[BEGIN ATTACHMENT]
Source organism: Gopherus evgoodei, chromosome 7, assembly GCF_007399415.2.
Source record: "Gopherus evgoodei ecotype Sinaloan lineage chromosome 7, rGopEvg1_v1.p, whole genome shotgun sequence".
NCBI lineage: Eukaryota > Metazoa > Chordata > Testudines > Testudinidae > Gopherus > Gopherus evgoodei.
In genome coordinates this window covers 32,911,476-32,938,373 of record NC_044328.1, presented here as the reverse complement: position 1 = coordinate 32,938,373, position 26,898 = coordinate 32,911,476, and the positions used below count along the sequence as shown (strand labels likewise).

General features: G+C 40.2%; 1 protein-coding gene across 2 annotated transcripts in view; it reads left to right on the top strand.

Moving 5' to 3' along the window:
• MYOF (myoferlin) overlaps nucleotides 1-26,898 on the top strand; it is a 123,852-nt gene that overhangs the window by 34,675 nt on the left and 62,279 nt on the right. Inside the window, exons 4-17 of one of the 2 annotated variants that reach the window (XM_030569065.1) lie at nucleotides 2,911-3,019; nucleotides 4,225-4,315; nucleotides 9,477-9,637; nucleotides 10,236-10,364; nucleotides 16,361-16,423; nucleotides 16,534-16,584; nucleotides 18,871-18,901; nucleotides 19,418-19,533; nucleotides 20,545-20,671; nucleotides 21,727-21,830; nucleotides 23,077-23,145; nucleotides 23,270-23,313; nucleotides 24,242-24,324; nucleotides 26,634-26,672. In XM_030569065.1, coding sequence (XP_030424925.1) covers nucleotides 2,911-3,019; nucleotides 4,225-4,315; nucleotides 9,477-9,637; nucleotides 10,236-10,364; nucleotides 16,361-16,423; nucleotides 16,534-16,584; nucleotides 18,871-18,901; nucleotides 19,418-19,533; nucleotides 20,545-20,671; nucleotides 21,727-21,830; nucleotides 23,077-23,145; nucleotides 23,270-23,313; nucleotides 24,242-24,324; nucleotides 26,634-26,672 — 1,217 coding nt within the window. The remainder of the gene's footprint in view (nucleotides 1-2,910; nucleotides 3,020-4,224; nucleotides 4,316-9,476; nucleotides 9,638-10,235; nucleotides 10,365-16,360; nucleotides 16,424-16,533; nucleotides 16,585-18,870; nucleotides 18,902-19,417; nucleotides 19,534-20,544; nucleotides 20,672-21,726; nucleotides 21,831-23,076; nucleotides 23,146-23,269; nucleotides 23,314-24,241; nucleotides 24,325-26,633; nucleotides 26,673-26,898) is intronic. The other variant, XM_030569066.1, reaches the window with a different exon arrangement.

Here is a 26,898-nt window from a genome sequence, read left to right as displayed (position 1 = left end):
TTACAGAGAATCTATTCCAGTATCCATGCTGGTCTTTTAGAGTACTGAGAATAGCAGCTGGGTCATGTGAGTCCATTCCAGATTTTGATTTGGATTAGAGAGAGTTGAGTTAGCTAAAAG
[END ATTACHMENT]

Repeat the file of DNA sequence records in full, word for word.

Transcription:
Source organism: Gopherus evgoodei, chromosome 7, assembly GCF_007399415.2.
Source record: "Gopherus evgoodei ecotype Sinaloan lineage chromosome 7, rGopEvg1_v1.p, whole genome shotgun sequence".
NCBI lineage: Eukaryota > Metazoa > Chordata > Testudines > Testudinidae > Gopherus > Gopherus evgoodei.
In genome coordinates this window covers 32,911,476-32,938,373 of record NC_044328.1, presented here as the reverse complement: position 1 = coordinate 32,938,373, position 26,898 = coordinate 32,911,476, and the positions used below count along the sequence as shown (strand labels likewise).

General features: G+C 40.2%; 1 protein-coding gene across 2 annotated transcripts in view; it reads left to right on the top strand.

Moving 5' to 3' along the window:
• MYOF (myoferlin) overlaps nucleotides 1-26,898 on the top strand; it is a 123,852-nt gene that overhangs the window by 34,675 nt on the left and 62,279 nt on the right. Inside the window, exons 4-17 of one of the 2 annotated variants that reach the window (XM_030569065.1) lie at nucleotides 2,911-3,019; nucleotides 4,225-4,315; nucleotides 9,477-9,637; nucleotides 10,236-10,364; nucleotides 16,361-16,423; nucleotides 16,534-16,584; nucleotides 18,871-18,901; nucleotides 19,418-19,533; nucleotides 20,545-20,671; nucleotides 21,727-21,830; nucleotides 23,077-23,145; nucleotides 23,270-23,313; nucleotides 24,242-24,324; nucleotides 26,634-26,672. In XM_030569065.1, coding sequence (XP_030424925.1) covers nucleotides 2,911-3,019; nucleotides 4,225-4,315; nucleotides 9,477-9,637; nucleotides 10,236-10,364; nucleotides 16,361-16,423; nucleotides 16,534-16,584; nucleotides 18,871-18,901; nucleotides 19,418-19,533; nucleotides 20,545-20,671; nucleotides 21,727-21,830; nucleotides 23,077-23,145; nucleotides 23,270-23,313; nucleotides 24,242-24,324; nucleotides 26,634-26,672 — 1,217 coding nt within the window. The remainder of the gene's footprint in view (nucleotides 1-2,910; nucleotides 3,020-4,224; nucleotides 4,316-9,476; nucleotides 9,638-10,235; nucleotides 10,365-16,360; nucleotides 16,424-16,533; nucleotides 16,585-18,870; nucleotides 18,902-19,417; nucleotides 19,534-20,544; nucleotides 20,672-21,726; nucleotides 21,831-23,076; nucleotides 23,146-23,269; nucleotides 23,314-24,241; nucleotides 24,325-26,633; nucleotides 26,673-26,898) is intronic. The other variant, XM_030569066.1, reaches the window with a different exon arrangement.

Here is a 26,898-nt window from a genome sequence, read left to right as displayed (position 1 = left end):
TTACAGAGAATCTATTCCAGTATCCATGCTGGTCTTTTAGAGTACTGAGAATAGCAGCTGGGTCATGTGAGTCCATTCCAGATTTTGATTTGGATTAGAGAGAGTTGAGTTAGCTAAAAG